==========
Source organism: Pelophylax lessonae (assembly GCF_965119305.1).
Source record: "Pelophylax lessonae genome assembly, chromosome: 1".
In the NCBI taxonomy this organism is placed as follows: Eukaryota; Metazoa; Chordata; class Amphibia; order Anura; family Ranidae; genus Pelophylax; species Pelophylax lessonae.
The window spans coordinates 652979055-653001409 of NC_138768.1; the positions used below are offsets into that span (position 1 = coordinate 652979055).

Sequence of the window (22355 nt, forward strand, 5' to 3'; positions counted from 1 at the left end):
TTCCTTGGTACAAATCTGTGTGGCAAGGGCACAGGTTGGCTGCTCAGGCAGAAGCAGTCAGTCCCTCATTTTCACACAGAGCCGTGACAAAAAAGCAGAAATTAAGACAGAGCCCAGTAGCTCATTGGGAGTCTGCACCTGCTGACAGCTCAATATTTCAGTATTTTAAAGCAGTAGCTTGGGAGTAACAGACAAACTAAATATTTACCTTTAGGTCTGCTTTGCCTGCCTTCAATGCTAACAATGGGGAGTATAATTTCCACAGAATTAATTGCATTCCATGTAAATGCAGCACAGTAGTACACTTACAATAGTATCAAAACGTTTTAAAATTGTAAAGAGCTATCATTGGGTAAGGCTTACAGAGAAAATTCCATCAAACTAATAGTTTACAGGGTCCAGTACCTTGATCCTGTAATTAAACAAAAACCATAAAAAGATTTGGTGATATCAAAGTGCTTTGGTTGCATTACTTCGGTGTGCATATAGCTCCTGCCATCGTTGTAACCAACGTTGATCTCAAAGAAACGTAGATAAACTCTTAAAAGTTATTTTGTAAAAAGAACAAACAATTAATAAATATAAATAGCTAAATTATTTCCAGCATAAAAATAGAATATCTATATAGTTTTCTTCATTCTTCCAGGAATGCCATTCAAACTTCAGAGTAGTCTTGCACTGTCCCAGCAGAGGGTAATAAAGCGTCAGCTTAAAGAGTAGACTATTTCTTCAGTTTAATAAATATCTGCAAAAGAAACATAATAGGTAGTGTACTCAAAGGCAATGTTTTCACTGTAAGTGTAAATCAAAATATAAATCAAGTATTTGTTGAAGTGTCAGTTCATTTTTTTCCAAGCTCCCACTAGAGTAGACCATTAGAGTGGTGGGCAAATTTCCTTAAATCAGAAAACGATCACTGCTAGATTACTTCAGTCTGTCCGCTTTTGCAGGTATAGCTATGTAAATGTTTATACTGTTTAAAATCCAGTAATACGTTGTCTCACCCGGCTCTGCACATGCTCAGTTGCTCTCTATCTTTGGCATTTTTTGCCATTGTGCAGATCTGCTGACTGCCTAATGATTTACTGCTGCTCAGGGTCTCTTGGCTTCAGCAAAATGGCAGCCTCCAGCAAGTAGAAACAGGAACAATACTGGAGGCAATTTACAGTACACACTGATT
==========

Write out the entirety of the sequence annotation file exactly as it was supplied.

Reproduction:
Source organism: Pelophylax lessonae (assembly GCF_965119305.1).
Source record: "Pelophylax lessonae genome assembly, chromosome: 1".
In the NCBI taxonomy this organism is placed as follows: Eukaryota; Metazoa; Chordata; class Amphibia; order Anura; family Ranidae; genus Pelophylax; species Pelophylax lessonae.
The window spans coordinates 652979055-653001409 of NC_138768.1; the positions used below are offsets into that span (position 1 = coordinate 652979055).

Sequence of the window (22355 nt, forward strand, 5' to 3'; positions counted from 1 at the left end):
TTCCTTGGTACAAATCTGTGTGGCAAGGGCACAGGTTGGCTGCTCAGGCAGAAGCAGTCAGTCCCTCATTTTCACACAGAGCCGTGACAAAAAAGCAGAAATTAAGACAGAGCCCAGTAGCTCATTGGGAGTCTGCACCTGCTGACAGCTCAATATTTCAGTATTTTAAAGCAGTAGCTTGGGAGTAACAGACAAACTAAATATTTACCTTTAGGTCTGCTTTGCCTGCCTTCAATGCTAACAATGGGGAGTATAATTTCCACAGAATTAATTGCATTCCATGTAAATGCAGCACAGTAGTACACTTACAATAGTATCAAAACGTTTTAAAATTGTAAAGAGCTATCATTGGGTAAGGCTTACAGAGAAAATTCCATCAAACTAATAGTTTACAGGGTCCAGTACCTTGATCCTGTAATTAAACAAAAACCATAAAAAGATTTGGTGATATCAAAGTGCTTTGGTTGCATTACTTCGGTGTGCATATAGCTCCTGCCATCGTTGTAACCAACGTTGATCTCAAAGAAACGTAGATAAACTCTTAAAAGTTATTTTGTAAAAAGAACAAACAATTAATAAATATAAATAGCTAAATTATTTCCAGCATAAAAATAGAATATCTATATAGTTTTCTTCATTCTTCCAGGAATGCCATTCAAACTTCAGAGTAGTCTTGCACTGTCCCAGCAGAGGGTAATAAAGCGTCAGCTTAAAGAGTAGACTATTTCTTCAGTTTAATAAATATCTGCAAAAGAAACATAATAGGTAGTGTACTCAAAGGCAATGTTTTCACTGTAAGTGTAAATCAAAATATAAATCAAGTATTTGTTGAAGTGTCAGTTCATTTTTTTCCAAGCTCCCACTAGAGTAGACCATTAGAGTGGTGGGCAAATTTCCTTAAATCAGAAAACGATCACTGCTAGATTACTTCAGTCTGTCCGCTTTTGCAGGTATAGCTATGTAAATGTTTATACTGTTTAAAATCCAGTAATACGTTGTCTCACCCGGCTCTGCACATGCTCAGTTGCTCTCTATCTTTGGCATTTTTTGCCATTGTGCAGATCTGCTGACTGCCTAATGATTTACTGCTGCTCAGGGTCTCTTGGCTTCAGCAAAATGGCAGCCTCCAGCAAGTAGAAACAGGAACAATACTGGAGGCAATTTACAGTACACACTGATT